Music journalists must have a hard time describing the voice of an artist as exceptional and influential as Mavis Staples. From bassy depths soars a finely calibrated howitzer of sorrowful joy, erupting between mellow moments of syrupy-smooth soul. Perhaps Rolling Stone could say it better. A real firecracker, and fully deserving of the exclamation mark attached to this loving bio- documentary, Mavis! tells the remarkable life story of a woman whose career spans more than six decades and – with the help of a cane or a friendly arm to lean on – is still going strong. Writer- director Jessica Edwards opts for a tone of all-out adulation, which admittedly is well earned.
Watching and listening to Staples for the lickety-split duration of just 80 minutes is a delight given what a character she is. Introduced with a cup of tea in one hand, a walking stick in the other, she sings acapella with her backing band to warm up before a gig and is rarely seen without the broadest of grins. Her ongoing enthusiasm and the simple brilliance of such behind the scenes performances as well as cuts to and from stage appearances prove just what a rare, invigorating and truly humble talent she remains even if she isn’t “as frisky” as she used to be. Born and raised in Chicago’s South Side, Mavis’s gift was recognised in her early adolescence, nurtured by her loving father ‘Pop’, a highly gifted vocalist and guitarist in his own right.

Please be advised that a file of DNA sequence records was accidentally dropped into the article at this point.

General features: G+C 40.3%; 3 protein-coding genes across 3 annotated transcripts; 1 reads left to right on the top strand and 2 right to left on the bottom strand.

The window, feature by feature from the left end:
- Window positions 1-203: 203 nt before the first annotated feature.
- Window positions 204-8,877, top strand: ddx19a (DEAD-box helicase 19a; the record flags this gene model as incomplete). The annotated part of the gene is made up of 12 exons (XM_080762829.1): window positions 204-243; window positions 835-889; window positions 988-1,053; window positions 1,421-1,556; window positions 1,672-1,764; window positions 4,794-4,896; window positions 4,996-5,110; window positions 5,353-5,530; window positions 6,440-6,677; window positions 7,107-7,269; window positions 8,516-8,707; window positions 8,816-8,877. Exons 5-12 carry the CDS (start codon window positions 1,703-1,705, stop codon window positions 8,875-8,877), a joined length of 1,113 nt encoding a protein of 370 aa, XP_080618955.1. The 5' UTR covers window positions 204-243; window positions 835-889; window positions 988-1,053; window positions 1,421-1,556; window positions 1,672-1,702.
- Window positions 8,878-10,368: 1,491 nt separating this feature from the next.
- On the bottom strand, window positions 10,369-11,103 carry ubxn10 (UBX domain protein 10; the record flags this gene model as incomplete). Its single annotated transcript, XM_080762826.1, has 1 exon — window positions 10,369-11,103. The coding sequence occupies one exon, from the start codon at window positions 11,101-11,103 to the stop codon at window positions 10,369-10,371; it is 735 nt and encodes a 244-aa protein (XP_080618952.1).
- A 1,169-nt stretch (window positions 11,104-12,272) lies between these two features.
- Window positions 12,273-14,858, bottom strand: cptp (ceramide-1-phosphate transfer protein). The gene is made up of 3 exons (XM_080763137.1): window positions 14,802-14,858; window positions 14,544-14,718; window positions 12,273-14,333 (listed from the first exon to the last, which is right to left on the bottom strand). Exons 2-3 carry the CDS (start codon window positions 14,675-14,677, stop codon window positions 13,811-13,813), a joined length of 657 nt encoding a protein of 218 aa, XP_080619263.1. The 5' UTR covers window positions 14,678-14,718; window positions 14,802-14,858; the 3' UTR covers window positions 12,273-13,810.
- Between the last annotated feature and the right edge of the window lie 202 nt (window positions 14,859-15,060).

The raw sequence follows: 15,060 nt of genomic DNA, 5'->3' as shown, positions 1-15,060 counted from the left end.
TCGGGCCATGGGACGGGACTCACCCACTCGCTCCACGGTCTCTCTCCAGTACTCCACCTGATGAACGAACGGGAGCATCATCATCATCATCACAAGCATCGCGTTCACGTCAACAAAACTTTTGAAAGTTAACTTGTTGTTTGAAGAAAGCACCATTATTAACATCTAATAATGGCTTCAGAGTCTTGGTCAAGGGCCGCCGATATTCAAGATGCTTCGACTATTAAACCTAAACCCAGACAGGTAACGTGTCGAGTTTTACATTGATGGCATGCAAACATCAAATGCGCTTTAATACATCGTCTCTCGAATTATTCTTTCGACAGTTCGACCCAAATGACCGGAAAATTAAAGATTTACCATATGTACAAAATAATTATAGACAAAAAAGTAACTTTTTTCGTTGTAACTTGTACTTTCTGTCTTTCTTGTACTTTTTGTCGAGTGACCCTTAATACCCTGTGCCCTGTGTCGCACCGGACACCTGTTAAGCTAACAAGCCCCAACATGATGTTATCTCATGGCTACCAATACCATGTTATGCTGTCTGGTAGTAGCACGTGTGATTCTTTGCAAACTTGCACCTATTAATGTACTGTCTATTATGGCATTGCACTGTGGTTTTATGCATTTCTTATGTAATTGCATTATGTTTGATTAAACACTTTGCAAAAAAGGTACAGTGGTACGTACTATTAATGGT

Plaudits from Bonnie Raitt, Public Enemy’s Chuck D, Bob Dylan and a collaboration with The Band on Scorsese’s The Last Waltz attest to both the calibre and diversity of musicians for whom The Staple Singers were a supreme influence. From humble beginnings in the early 1950s, Edwards paints how the family band’s trendsetting music transcended and combined gospel, blues, folk and beyond. With sister Yvonne forever at her side nowadays, the family dynamics of yesteryear are, to a large extent, swept under the carpet below a very high pedestal on which Pop was perched. A brother and sister who sang backing vocals are given a cursory mention and Mama Staple barely features. Grainy home video footage lends a richness to the reminiscence but the prominent good times overwhelm the bad that we are left to assume must have occurred at some point.
Likewise, the union of mutual respect between Pop and Martin Luther King, the tremendous fillip The Staples’ freedom songs were to the Civil Rights Movement and her ongoing activism to this day through music never quite hit the resounding crescendo they could have done, and are left unresolved. “I’m just every day people,” says Staples upon returning home, looking forward to sleeping in her own bed and going to her local shops. Although Mavis! doesn’t quite have the same scope as the extraordinary vocal range of its magnetic, all-round wonderful subject, her zest for life, exuberance and good nature have clearly rubbed off on Edwards and it’s likely they will on audiences too.
Matthew Anderson | @behind_theseens